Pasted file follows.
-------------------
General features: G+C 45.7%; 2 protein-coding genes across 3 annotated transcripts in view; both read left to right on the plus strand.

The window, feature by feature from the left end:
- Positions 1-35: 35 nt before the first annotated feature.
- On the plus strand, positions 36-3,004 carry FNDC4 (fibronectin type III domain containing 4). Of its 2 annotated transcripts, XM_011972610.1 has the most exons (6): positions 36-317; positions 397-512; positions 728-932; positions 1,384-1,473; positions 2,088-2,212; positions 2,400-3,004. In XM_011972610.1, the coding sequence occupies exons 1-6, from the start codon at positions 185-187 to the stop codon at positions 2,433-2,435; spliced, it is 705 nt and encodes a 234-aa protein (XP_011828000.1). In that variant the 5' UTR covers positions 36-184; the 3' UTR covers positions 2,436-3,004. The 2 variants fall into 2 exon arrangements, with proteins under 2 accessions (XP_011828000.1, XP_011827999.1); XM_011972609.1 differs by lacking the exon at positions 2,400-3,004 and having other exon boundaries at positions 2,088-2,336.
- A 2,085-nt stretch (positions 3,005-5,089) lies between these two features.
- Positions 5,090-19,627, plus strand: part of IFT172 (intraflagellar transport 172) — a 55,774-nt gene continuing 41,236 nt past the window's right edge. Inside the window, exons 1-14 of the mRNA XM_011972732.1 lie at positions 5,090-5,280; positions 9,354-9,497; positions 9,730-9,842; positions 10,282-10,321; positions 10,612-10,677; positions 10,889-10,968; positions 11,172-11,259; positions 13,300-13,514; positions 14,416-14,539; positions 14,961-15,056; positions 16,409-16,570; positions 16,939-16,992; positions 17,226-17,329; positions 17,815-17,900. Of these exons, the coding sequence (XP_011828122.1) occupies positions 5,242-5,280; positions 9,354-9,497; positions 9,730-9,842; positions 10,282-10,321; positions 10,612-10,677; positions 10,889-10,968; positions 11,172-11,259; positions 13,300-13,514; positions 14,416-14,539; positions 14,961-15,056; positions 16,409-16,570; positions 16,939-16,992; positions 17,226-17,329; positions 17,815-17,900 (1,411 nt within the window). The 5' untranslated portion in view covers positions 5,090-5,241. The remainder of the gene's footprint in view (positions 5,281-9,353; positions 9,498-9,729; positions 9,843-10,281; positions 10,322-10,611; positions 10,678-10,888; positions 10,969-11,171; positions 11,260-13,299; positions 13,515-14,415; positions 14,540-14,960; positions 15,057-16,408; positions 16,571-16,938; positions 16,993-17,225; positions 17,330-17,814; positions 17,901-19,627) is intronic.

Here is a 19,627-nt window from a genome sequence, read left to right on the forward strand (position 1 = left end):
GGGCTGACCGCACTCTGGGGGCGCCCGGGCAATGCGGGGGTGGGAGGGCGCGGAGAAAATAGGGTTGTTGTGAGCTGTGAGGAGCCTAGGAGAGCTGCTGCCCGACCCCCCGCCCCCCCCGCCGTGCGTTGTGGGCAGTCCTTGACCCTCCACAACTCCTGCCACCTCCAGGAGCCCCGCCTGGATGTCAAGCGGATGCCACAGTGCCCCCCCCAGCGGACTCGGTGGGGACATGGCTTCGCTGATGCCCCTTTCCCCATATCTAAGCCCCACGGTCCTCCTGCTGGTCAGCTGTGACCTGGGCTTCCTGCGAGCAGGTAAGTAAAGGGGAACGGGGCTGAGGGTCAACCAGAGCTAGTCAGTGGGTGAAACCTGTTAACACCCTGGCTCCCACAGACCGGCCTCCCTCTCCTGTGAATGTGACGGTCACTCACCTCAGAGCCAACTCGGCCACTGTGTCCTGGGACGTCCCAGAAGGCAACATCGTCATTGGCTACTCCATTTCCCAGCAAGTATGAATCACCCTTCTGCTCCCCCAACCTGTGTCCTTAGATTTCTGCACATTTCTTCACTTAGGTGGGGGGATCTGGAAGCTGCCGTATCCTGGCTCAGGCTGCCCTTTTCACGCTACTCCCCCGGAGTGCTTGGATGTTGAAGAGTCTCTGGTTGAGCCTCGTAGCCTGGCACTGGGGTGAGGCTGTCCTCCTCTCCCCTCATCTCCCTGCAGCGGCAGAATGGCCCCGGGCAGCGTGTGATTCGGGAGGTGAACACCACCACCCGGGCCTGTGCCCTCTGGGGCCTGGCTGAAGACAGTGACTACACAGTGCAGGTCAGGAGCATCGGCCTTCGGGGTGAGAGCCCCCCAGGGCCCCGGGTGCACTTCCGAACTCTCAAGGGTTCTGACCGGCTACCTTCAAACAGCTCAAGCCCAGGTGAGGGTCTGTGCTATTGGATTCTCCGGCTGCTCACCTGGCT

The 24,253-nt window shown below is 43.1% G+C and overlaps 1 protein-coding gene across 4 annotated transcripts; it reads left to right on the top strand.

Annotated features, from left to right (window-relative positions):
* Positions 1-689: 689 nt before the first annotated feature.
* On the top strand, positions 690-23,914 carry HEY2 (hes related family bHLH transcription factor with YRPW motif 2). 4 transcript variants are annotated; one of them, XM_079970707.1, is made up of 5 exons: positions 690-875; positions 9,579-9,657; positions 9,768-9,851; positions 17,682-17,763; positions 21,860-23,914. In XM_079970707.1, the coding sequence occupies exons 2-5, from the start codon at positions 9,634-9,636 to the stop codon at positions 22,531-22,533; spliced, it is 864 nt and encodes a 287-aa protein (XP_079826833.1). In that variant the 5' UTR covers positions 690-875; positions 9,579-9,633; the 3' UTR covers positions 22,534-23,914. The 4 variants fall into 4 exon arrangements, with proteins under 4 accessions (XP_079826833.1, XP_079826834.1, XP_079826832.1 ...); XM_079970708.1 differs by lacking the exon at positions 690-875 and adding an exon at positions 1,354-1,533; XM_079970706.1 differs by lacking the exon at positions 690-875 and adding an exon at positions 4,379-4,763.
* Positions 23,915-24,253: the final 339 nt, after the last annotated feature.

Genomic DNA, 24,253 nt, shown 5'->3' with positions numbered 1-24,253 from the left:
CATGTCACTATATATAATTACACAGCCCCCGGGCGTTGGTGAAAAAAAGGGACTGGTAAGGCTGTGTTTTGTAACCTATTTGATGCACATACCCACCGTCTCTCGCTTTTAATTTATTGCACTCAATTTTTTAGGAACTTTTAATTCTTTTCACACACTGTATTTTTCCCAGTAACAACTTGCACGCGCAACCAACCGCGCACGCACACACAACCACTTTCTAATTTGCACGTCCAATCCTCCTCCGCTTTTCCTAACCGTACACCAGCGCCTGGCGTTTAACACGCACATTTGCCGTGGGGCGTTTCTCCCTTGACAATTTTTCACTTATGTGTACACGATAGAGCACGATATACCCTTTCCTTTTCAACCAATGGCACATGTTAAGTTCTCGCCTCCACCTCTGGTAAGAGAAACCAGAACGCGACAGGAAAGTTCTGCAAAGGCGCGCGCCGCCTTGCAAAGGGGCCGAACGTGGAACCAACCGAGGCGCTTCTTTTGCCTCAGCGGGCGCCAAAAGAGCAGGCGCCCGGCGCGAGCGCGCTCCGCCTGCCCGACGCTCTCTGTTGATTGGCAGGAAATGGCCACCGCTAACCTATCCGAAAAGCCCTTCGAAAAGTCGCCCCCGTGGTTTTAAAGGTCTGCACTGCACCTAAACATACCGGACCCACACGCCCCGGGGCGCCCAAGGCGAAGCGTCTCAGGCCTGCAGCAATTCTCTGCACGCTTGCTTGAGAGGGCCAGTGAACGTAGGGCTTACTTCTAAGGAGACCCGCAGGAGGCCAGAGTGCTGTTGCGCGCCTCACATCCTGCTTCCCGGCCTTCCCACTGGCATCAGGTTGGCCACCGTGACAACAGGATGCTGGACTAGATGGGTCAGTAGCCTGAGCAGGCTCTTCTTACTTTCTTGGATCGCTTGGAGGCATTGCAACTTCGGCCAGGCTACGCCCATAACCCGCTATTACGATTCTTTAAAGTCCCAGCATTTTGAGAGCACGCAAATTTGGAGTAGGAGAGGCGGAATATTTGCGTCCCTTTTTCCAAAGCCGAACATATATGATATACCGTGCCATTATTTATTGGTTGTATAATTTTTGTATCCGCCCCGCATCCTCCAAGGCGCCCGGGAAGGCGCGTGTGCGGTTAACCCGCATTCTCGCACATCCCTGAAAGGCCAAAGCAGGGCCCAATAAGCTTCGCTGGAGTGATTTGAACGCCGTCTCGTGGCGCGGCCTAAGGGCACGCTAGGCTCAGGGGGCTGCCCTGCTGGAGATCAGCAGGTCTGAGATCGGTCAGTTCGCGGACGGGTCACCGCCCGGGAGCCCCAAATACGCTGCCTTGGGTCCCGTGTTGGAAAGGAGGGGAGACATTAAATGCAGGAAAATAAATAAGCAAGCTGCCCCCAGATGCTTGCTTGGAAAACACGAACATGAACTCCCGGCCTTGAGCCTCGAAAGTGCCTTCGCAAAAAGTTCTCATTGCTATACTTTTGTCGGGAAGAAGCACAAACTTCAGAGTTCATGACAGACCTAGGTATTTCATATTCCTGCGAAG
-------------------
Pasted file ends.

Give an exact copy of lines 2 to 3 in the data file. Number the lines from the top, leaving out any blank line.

The window, feature by feature from the left end:
- Positions 1-35: 35 nt before the first annotated feature.